Thus, in this article we described what the various coverage models for a register are and how to generate the RALF coverage model of the registers automatically with minimum effort. An intuitive visualization of the register coverage data will ease the effort involved in deciphering the coverage reports from simulation lengthy log files. This type of closed loop register verification ensures better coverage and high quality results in less time. Hope you found this useful.. Do share with me your feedback on the same and and also let me know if you want any additional details to get the maximum benefits from this flow..

Posted in Automation, Coverage, Metrics, Organization, Register Abstraction Model with RAL, Tools & 3rd Party interfaces, Verification Planning & Management | 11 Comments »

Extending Hierarchical Options in VMM to work with all data types

Posted by Amit Sharma on 2nd September 2011

Abhisek Verma, CAE, Synopsys

Tyler Bennet, Senior Application Consultant, Synopsys

Traditionally, to pass a custom data type like a struct or a virtual interface using vmm_opts, it is recommended to wrap it in a class and then use the set/get_obj/get_object_obj on the same. This approach has been explained in another blog here.  But wouldn’t you prefer to have the same usage for these data types as the simple use model you have for integers, strings and objects?  This blog describes how to create a simple helper package around vmm_opts that uses parameterization to pass user-defined types. It will work with any user-defined type that can be assigned with a simple “=”, including virtual interfaces.

Such a package can be created as follows:-

STEP1:: Create the parameterized wrapper class inside the package

image

The above vmm_opts_p class is used to encapsulate any custom data type which it takes as a parameter “t”.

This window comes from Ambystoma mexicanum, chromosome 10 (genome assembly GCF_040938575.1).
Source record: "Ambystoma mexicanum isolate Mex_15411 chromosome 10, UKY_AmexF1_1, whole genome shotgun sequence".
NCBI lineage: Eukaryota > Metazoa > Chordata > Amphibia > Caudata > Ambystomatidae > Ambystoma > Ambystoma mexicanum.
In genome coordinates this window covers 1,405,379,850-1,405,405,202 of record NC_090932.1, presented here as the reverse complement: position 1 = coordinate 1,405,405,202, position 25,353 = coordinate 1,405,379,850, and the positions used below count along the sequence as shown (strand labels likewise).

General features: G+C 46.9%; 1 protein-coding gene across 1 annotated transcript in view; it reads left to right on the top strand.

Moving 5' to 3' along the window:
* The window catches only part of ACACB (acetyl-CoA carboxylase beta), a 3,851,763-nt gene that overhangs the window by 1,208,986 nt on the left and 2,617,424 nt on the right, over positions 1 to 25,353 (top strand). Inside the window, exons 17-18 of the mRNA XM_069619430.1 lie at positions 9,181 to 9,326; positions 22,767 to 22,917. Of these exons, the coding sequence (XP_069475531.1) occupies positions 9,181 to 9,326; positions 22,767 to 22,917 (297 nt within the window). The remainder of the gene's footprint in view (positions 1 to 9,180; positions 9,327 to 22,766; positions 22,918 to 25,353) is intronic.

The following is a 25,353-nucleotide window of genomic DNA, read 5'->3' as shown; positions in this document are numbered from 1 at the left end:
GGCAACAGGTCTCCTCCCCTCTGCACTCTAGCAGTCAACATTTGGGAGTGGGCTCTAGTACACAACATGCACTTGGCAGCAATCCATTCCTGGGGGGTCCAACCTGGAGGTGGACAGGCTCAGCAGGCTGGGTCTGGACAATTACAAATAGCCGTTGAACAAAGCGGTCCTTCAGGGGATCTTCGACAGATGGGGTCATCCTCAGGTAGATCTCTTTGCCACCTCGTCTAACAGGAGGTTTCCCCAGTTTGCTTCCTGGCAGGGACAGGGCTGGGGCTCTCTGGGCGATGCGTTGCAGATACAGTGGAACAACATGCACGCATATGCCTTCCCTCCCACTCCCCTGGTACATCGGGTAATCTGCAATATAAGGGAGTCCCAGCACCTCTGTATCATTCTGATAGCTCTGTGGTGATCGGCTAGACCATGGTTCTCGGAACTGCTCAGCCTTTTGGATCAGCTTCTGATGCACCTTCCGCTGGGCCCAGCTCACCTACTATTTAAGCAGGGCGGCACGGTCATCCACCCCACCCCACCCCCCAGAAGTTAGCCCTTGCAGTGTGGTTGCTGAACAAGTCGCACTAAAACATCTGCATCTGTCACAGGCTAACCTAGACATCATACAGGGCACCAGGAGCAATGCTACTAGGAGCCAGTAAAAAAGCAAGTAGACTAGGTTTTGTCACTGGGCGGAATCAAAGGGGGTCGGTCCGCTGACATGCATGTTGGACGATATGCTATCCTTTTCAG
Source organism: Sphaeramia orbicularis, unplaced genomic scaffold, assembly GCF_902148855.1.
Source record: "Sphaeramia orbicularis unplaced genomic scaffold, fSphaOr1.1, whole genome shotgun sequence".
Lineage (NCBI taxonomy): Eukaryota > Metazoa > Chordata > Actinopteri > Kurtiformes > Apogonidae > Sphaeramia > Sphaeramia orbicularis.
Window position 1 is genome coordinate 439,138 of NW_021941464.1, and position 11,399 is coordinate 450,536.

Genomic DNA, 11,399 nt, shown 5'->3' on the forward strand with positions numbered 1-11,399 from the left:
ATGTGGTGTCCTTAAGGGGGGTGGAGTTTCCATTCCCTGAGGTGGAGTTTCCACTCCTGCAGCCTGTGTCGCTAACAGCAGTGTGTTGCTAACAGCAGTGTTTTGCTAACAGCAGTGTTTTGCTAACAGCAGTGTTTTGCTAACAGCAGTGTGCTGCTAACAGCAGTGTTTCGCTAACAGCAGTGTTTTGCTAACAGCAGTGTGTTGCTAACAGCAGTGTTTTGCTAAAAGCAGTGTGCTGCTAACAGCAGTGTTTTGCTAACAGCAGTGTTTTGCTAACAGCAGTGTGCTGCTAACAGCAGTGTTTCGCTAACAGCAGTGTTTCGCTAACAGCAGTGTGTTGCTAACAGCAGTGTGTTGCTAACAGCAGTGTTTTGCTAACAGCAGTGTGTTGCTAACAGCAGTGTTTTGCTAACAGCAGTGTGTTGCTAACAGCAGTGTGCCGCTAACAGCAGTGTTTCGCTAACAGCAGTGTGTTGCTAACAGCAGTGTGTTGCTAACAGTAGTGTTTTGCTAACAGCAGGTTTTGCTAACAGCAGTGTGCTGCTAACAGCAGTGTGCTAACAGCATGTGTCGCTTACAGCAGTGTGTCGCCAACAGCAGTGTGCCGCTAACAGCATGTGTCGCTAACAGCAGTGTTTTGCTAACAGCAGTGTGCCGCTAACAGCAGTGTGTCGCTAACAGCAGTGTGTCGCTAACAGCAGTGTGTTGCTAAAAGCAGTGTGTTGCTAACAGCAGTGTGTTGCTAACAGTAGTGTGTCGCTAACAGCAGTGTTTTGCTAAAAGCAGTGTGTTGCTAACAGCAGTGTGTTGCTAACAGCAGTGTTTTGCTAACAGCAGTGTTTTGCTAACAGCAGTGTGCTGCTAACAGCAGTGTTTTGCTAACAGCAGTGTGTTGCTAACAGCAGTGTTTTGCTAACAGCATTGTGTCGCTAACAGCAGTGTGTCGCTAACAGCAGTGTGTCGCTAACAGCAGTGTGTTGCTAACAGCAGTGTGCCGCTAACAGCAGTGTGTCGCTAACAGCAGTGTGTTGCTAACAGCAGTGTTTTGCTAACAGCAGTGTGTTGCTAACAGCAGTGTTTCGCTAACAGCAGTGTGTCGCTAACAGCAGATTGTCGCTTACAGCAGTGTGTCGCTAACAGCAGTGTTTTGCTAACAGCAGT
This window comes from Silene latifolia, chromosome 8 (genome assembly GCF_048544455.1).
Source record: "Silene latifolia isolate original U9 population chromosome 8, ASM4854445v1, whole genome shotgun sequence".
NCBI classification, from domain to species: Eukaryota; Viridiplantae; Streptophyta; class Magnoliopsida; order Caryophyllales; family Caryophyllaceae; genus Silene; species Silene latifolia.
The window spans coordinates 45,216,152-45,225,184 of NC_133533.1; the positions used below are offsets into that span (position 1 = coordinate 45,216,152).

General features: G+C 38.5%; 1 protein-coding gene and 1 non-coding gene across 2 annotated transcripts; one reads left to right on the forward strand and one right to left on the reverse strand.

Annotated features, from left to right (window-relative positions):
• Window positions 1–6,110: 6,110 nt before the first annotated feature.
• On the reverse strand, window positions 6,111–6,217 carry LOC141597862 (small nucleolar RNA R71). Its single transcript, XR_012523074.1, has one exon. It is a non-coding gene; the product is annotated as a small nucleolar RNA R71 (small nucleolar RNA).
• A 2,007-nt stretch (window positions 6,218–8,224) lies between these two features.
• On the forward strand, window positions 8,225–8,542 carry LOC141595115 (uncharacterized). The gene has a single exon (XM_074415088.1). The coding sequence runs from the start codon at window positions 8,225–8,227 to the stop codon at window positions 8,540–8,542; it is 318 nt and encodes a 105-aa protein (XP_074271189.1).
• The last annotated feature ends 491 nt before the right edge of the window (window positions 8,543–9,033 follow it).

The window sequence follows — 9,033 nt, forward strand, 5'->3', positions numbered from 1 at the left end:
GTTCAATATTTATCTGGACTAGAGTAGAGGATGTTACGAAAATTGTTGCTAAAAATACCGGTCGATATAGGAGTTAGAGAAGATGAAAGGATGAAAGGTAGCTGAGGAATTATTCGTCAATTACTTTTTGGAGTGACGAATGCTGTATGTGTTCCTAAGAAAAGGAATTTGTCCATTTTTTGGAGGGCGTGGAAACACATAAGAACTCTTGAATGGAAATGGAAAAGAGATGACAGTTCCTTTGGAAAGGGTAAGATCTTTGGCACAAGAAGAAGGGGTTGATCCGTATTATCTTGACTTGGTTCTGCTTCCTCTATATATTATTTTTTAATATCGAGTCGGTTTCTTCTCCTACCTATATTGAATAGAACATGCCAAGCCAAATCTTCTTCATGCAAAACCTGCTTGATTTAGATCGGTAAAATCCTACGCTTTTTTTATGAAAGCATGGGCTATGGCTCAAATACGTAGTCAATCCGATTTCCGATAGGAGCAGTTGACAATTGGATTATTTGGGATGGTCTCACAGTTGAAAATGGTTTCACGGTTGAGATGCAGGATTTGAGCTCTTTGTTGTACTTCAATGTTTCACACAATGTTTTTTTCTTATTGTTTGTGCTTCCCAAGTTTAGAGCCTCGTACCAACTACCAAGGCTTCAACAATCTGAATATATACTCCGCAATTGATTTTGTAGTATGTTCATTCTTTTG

STEP2:: Define the ‘get’ methods inside the package.

Analogous to vmm_opts::get_obj()/get_object_obj(), we define get_type and get_object_type. These static functions allow the user to get an option of a non-standard type. The only restriction is that the datatype must work with the assignment operator. Also note that since this uses vmm_opts::get_obj, these options cannot be set via the command-line or options file.

image

STEP3:: Define the ‘set’ methods inside the package.

Similarly, analogous to vmm_opts::set_object(), the custom package needs to declare set_type. This static function allows the user to set an option of a non-standard type. .

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USE-MODEL

The above package can be imported and used to set/get virtual interfaces as follows :-

vmm_opts_p#(virtual dut_if)::set_type(“@BAR”, top.intf, null); //to set the virtual interface of type dut_if

tb_intf = vmm_opts_p#(virtual dut_if)::get_object_type(is_set, this, “BAR”, null, “SET testbench interface”, 0); //to get the virtual interface of type dut_if, set by the above operation.

The following template example shows the usage of the package in complete detail in the context of passing virtual interfaces

1. Define the interface, Your DUT

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2. Instantiate the DUT, Interface and make the connections

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3.  Leverage the Hierarchical options and the package in your Testbench

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So, there you go.. Now , whether you are using your own user defined types, structs, queues , you can go ahead and use this package and thus have your TB components communicate and pass data structures  elegantly and efficiently..

Posted in Communication, Configuration, Customization, Organization | No Comments »

Automatic generation of Register Model for VMM using IDesignSpec

Posted by Amit Sharma on 5th August 2011

Nitin Ahuja, Verification Engineer, Agnisys Technology Pvt Ltd

Generating a register model by hand could take up a lot of time in the design process and may result in serious bugs, which makes the code inefficient. On the other hand, generating the register model using the register model generator such as IDesignSpecTM reduces the coding effort, as well as generates more competent codes by avoiding the bugs in the first place, thus making the process more efficient and reduces the time to market exponentially.

Register model generator can be proved efficient in the following ways:

1. Error free codes in the first place, i.e. being automatically generated, the register model code is free from all the human as well as logical errors.

2. In the case of change in the register model specification, it is easy to modify the spec and generate the codes again in no time.